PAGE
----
* U.S. House, Senate pass bill to avert debt default
* Dollar index down 0.7 percent, U.S. bond yields down
* U.S. currency pulls back from 3-week high against yen
By Anirban Nag
LONDON, Oct 17 (Reuters) - The dollar fell against a basket
of currencies on Thursday as investors marked a deal to end the
U.S. debt stalemate by focusing on the economic impact of the
Analysts said the two weeks of uncertainty that knocked
investor and business confidence would have dented the world's
largest economy's growth prospects.
That would keep the Federal Reserve from withdrawing
monetary stimulus at least until the beginning of next year. As
such, U.S. Treasury yields slipped and
dragged the dollar down against most major currencies, including
Adding to the dollar's woes was Chinese rating agency
Dagong, which downgraded the United States to A- from A and
maintained its negative outlook.
The dollar index was down 0.75 percent at 79.877,
well off a one-month high of 80.754 struck on Wednesday. Against
the yen, it lost 0.8 percent to trade at 97.95 yen, pulling back
from a three-week high of 99.01 yen set earlier in the day.
The dollar lost momentum after rising initially in
anticipation of an end to the fiscal impasse, falling to lows
versus the yen after the U.S. House of Representatives approved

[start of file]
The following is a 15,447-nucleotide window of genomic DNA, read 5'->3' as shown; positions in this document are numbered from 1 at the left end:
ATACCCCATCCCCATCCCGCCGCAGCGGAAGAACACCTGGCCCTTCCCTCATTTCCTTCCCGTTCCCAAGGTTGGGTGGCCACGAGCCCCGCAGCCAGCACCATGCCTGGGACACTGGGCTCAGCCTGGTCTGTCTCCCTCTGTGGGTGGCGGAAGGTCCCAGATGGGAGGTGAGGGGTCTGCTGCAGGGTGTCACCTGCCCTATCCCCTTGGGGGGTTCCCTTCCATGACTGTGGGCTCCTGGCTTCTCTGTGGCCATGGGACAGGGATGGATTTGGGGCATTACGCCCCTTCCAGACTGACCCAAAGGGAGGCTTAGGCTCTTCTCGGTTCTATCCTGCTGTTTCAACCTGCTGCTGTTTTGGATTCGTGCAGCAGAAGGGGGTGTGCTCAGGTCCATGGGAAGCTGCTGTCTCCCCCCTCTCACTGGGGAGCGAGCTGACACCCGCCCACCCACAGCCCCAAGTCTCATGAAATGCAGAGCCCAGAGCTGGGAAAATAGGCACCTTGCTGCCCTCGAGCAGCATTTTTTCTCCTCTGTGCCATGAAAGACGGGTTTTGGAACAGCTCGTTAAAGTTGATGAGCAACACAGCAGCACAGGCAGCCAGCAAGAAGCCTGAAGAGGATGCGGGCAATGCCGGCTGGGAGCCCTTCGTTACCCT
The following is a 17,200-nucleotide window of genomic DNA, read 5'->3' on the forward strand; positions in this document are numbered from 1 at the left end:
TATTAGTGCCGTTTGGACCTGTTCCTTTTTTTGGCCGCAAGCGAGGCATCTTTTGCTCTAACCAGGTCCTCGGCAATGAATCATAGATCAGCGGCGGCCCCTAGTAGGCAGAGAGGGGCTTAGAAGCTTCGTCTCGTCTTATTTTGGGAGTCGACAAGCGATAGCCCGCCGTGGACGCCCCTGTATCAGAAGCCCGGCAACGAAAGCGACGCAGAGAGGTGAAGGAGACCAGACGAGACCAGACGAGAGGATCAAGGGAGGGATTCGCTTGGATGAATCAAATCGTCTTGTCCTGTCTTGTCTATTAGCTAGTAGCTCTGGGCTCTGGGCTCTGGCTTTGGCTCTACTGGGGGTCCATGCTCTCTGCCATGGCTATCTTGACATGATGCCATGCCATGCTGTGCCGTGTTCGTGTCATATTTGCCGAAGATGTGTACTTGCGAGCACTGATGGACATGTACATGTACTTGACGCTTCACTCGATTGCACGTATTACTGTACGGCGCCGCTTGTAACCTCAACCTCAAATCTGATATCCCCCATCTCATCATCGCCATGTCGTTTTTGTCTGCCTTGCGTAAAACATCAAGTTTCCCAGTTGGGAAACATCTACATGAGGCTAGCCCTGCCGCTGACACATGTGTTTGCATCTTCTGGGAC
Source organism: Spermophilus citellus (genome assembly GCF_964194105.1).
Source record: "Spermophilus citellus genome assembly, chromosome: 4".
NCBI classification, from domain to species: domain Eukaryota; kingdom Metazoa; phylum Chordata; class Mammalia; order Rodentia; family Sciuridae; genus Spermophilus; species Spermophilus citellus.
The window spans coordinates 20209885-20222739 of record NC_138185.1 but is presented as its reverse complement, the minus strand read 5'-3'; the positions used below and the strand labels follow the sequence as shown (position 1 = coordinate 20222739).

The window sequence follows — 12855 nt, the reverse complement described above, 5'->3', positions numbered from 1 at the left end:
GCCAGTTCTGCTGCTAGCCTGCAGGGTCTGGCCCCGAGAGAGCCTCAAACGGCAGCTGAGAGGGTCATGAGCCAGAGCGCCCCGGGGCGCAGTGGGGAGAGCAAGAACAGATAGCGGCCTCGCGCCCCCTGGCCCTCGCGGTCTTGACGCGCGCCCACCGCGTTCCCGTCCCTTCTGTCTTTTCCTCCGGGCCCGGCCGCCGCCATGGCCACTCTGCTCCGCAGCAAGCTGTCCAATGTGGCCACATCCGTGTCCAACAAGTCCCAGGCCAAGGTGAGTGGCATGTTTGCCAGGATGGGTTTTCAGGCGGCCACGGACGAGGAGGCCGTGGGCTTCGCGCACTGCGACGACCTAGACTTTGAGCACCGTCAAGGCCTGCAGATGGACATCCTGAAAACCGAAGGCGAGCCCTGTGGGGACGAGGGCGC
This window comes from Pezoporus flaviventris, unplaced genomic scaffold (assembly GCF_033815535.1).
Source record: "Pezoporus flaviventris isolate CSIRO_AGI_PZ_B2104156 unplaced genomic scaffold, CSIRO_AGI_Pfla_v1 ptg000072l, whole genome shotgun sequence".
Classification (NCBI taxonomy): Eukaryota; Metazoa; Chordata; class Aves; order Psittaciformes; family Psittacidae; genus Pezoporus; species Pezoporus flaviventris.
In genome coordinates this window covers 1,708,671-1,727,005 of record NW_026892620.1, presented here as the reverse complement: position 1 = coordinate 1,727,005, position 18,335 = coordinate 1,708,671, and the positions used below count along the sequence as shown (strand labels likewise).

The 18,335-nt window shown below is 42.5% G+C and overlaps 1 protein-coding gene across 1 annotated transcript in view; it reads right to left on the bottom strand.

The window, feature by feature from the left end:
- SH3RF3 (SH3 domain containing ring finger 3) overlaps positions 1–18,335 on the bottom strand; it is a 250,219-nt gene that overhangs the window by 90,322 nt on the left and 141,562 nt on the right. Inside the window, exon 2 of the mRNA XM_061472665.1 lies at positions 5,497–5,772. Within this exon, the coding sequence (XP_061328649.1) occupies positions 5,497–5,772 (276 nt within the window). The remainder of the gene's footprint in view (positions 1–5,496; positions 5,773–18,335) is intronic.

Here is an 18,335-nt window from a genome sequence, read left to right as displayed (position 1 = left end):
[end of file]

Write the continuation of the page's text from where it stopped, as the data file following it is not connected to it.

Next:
a deal already passed by the Senate.
The deal offers only a temporary fix and does not resolve
the fundamental issues of spending and deficits that divide
Republicans and Democrats.
"We would expect this impasse to shave off part of
fourth-quarter growth and hurt consumer confidence especially
from the government sector," said Simon Derrick, head of
currency strategy at BNY Mellon.
"What this does is push back expectations of Fed tapering to
early 2014 and this is dollar negative."
The Fed's Beige Book report on Wednesday suggested
confidence had been dampened somewhat by uncertainty caused by
budget battles in Washington.
The dollar's broad losses saw the euro rise 0.7 percent to
$1.3638 not far from a eight-month high of $1.36465
struck on Oct. 3.
It also pushed growth-linked currencies including the
Australian and New Zealand dollars to fresh
The Australian dollar rose past reported option barriers at
$0.9600 to hit a four-month high of $0.9603. The New Zealand
dollar soared to a five-month high of $0.8467.
With implied volatilities - a gauge of
how choppy currency moves are likely to be - anchored, and
expectations that Fed is likely to keep pumping in dollars at
$85 billion a month, analysts said conditions were turning in
favour of dollar-funded carry trades.
In carry trades, investors borrow in a low yielding currency
to buy a higher yielding or riskier one to earn better returns.
"With soft but positive economic growth, and investors ever
more confident that a Fed exit isn't around the corner, we
remain skewed towards selective bullish risk positions," Societe
Generale analysts said in a note. "They are a green light for
risk takers to position for a recovery of the G-10 carry trade."